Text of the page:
Work Readiness Training
Educators in the Workplace
Graduation Project Advisors
What is it?
Often, internships are thought of simply as summer jobs offering some work experience. However, a high school student can contribute to and learn from an employer, during an internship, in more meaningful ways. Because a high school student may not have the same level of maturity or experience as a college student, it may be more difficult for a business to hire that student for a short term, full-time job experience. In contrast, a high school student internships can offer participating students a venue for gaining maturity, discipline and real world job experience as they work part time, one on one with an employer, during the school year or even work in groups on specific projects related to the employer’s business for an appropriate span of time. Student interns will gain valuable insights about possible career options and will gain work experience and on-the-job maturity. This can make them more marketable for paid employment later in their high school or college years.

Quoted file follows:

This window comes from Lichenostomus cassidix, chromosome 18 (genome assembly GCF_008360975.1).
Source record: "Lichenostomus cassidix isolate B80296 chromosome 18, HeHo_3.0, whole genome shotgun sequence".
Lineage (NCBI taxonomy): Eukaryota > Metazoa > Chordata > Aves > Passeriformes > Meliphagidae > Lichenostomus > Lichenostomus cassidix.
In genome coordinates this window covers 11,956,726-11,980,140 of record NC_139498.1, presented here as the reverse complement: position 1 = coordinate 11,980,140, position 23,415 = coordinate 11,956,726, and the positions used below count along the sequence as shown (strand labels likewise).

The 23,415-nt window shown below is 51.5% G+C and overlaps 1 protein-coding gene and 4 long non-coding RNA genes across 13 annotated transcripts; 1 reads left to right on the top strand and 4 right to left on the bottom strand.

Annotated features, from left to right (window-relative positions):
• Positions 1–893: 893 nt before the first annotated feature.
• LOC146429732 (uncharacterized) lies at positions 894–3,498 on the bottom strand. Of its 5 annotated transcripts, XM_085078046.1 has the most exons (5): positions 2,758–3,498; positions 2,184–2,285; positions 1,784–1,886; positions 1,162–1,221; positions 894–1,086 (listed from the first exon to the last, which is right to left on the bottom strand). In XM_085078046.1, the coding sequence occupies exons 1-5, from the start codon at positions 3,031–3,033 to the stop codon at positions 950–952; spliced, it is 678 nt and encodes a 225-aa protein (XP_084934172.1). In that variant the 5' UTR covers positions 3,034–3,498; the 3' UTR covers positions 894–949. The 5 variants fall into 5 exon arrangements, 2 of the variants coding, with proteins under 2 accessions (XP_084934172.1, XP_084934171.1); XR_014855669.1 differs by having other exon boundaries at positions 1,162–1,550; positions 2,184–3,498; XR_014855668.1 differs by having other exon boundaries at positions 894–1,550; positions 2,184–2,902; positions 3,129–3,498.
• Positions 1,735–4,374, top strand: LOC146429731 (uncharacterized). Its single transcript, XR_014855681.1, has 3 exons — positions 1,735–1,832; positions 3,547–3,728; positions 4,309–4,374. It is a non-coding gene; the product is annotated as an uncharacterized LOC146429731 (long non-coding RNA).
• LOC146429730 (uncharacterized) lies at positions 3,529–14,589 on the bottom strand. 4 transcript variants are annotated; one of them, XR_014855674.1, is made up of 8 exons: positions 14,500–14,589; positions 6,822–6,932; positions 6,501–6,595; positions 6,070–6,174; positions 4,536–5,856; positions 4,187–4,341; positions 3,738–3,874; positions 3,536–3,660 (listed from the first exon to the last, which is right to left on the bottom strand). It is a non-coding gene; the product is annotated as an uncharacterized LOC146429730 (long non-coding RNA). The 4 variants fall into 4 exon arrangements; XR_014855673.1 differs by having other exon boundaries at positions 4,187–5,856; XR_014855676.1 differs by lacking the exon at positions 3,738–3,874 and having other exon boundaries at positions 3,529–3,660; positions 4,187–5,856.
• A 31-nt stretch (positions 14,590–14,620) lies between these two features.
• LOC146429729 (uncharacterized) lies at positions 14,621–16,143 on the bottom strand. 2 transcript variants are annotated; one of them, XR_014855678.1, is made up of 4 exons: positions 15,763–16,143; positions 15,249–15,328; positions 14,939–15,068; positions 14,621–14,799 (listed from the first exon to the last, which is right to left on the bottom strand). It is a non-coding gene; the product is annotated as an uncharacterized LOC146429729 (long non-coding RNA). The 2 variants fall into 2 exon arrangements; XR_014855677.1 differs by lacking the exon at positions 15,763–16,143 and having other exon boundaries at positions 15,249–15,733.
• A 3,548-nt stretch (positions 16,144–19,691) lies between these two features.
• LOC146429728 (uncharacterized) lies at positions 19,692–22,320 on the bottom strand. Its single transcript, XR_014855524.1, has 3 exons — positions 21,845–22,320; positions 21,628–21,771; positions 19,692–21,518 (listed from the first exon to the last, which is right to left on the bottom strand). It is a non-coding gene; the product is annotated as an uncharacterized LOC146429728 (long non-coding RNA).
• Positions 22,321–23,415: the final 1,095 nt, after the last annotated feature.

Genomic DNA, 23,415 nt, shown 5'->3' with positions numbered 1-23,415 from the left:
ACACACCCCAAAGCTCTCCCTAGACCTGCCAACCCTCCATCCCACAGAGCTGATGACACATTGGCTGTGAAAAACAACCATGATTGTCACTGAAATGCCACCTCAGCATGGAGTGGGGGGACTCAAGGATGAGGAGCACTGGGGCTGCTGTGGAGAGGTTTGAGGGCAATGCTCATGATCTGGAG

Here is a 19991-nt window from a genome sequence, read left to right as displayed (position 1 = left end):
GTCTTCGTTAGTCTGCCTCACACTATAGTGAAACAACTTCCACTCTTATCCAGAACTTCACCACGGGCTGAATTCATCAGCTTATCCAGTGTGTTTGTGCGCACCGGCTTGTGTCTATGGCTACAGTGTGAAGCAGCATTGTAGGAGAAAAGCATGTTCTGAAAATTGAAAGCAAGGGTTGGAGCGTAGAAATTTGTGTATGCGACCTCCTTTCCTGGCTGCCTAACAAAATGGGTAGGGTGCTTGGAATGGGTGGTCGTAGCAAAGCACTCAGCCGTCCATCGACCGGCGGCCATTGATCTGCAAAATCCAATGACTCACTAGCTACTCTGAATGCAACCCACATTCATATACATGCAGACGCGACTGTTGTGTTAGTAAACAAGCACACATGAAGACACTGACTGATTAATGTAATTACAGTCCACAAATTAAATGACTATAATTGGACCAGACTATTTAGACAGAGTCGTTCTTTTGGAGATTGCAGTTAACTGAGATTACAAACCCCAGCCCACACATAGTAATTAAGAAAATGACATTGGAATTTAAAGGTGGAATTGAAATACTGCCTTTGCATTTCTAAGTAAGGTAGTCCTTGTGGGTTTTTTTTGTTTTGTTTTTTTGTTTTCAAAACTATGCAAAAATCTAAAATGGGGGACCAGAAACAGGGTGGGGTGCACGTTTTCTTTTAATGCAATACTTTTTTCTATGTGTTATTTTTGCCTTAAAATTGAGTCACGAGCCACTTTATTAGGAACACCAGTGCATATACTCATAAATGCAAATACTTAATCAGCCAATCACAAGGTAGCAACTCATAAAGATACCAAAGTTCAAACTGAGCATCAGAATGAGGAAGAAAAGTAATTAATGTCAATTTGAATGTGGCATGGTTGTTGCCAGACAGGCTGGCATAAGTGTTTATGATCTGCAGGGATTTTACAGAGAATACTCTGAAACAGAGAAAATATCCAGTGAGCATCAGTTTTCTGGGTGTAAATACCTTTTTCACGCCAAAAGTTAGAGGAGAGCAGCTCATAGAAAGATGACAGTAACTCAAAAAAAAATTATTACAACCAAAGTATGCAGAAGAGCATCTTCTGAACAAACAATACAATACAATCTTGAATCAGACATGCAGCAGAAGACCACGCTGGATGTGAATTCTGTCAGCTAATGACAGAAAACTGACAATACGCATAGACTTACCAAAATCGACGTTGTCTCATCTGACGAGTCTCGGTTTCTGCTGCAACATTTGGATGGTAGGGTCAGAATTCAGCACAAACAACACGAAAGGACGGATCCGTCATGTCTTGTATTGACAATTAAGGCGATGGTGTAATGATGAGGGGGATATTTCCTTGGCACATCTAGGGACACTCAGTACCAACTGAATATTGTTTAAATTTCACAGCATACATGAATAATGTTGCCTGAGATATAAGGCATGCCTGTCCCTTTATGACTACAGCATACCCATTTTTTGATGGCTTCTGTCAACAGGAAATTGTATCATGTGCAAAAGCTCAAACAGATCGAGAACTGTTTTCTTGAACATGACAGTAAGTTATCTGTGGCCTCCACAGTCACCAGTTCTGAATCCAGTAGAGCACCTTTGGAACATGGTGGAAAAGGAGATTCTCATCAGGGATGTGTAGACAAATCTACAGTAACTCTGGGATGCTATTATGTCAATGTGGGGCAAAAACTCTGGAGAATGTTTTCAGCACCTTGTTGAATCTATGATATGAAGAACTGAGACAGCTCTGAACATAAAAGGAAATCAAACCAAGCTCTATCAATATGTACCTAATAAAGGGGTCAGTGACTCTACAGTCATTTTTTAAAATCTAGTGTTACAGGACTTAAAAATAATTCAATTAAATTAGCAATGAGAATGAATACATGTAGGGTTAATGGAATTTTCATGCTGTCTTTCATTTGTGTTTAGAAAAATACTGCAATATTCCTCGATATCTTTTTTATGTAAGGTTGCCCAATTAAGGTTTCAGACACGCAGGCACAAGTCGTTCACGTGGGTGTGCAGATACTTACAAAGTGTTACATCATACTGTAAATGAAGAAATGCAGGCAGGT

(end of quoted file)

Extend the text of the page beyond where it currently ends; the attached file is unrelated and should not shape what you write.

What needs to be accomplished?
- Set specific goals for the internship program.
- Write a plan outlining the details of the program.
- Work with schools to recruit interns.
- Implement a system for managing the intern(s) to ensure that time is well spent.
- Measure the success of the internship to improve the experience for future interns.
What is the benefit?
Because their exposure to the business world is limited, high school students often bring fresh perspectives. Having students work on selected problems or projects allows a business to gain new insights and to address issues that might otherwise be left unattended. Adding value, internships introduce students to the jobs in a particular industry and teach them about the basic skills and expectations of conduct required in a workplace.
Download the employer activity guide for Internships (PDF file)